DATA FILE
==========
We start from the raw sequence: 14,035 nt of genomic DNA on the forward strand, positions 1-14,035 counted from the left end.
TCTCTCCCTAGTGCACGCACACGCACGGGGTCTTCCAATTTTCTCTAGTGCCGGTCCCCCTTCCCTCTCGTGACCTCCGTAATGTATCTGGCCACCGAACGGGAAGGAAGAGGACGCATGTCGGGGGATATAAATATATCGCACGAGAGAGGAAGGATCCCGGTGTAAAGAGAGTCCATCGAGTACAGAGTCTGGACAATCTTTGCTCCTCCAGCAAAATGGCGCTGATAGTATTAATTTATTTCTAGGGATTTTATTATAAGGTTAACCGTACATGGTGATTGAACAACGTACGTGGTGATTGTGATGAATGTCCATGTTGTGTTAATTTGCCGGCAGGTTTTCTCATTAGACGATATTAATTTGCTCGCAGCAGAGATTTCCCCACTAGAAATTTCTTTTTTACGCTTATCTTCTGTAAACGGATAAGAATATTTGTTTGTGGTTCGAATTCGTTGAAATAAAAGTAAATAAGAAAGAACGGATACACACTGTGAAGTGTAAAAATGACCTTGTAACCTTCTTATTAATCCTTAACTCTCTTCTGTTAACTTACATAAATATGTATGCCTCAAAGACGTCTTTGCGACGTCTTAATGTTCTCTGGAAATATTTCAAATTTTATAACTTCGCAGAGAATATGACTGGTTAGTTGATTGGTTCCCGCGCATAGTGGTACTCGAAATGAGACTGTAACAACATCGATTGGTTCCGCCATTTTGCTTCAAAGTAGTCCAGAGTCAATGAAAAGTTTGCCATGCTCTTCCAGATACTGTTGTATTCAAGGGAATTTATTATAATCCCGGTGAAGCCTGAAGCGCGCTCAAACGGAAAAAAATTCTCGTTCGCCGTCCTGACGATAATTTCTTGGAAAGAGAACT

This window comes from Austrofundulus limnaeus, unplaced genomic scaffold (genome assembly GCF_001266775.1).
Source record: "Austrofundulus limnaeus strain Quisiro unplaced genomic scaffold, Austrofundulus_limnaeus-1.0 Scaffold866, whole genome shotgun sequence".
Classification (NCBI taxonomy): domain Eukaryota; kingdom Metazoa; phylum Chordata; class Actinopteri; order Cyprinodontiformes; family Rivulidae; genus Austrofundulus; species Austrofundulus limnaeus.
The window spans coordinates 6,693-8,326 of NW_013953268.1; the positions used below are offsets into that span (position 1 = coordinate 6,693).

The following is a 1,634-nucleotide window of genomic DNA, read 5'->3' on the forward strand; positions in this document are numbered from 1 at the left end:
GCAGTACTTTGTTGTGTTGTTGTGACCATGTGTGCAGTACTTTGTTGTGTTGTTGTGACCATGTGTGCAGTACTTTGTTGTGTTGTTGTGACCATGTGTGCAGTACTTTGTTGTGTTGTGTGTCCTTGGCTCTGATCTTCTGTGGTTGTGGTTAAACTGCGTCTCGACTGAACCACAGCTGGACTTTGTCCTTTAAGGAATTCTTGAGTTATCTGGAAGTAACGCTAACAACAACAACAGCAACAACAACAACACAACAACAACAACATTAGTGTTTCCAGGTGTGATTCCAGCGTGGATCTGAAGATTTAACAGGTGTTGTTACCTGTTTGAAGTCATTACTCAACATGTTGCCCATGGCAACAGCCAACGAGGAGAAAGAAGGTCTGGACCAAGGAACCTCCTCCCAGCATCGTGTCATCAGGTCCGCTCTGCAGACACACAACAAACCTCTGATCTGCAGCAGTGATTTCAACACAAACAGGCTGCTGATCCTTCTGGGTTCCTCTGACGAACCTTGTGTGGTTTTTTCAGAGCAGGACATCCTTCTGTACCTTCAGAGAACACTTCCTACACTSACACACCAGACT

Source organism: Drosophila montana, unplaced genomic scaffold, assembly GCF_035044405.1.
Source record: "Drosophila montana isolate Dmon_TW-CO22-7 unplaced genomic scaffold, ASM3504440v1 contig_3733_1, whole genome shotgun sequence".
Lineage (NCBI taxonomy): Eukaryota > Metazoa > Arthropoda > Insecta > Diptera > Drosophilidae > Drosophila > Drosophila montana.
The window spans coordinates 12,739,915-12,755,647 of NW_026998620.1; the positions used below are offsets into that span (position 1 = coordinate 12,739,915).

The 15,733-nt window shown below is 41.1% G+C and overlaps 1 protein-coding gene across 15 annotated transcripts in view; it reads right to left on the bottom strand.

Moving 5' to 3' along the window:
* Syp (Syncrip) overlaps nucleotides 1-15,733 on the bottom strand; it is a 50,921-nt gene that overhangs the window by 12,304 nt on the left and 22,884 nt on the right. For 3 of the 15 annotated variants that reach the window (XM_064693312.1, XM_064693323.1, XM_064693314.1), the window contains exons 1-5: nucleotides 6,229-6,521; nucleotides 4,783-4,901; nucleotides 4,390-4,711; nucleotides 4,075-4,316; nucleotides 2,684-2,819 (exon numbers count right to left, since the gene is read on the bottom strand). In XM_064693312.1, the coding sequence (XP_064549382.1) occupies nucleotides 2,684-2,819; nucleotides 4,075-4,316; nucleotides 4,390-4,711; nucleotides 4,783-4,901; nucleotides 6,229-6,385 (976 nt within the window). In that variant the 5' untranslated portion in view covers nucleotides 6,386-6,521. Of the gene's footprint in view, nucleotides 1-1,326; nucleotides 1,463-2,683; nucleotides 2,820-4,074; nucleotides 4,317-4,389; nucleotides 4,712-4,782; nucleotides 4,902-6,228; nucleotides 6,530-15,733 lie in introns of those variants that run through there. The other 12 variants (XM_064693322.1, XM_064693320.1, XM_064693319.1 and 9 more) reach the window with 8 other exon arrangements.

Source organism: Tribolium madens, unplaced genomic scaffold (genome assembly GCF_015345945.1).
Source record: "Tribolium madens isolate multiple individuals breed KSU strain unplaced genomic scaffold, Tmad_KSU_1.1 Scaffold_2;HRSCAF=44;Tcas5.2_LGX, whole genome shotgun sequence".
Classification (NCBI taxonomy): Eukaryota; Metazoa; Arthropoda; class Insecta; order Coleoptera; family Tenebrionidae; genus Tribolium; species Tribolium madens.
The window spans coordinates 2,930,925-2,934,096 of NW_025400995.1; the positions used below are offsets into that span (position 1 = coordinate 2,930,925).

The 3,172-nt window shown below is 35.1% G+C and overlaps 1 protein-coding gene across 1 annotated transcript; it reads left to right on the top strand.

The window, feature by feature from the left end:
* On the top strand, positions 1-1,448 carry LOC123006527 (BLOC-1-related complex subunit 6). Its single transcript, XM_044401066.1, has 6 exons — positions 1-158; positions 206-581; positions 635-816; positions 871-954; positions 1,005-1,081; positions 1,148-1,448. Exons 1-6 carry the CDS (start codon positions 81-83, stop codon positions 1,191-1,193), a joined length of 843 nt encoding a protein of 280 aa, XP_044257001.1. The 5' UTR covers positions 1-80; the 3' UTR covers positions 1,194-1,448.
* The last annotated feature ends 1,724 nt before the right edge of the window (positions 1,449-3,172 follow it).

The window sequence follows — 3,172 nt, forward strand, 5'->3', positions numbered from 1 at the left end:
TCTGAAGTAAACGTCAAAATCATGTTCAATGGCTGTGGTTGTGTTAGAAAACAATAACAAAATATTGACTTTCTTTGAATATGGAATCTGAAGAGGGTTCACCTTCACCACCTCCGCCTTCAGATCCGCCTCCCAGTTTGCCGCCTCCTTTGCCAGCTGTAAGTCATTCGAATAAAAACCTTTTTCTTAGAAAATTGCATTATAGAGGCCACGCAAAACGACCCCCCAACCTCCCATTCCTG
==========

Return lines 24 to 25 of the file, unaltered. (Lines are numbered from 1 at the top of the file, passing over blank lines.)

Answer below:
The window sequence follows — 3,172 nt, forward strand, 5'->3', positions numbered from 1 at the left end:
TCTGAAGTAAACGTCAAAATCATGTTCAATGGCTGTGGTTGTGTTAGAAAACAATAACAAAATATTGACTTTCTTTGAATATGGAATCTGAAGAGGGTTCACCTTCACCACCTCCGCCTTCAGATCCGCCTCCCAGTTTGCCGCCTCCTTTGCCAGCTGTAAGTCATTCGAATAAAAACCTTTTTCTTAGAAAATTGCATTATAGAGGCCACGCAAAACGACCCCCCAACCTCCCATTCCTG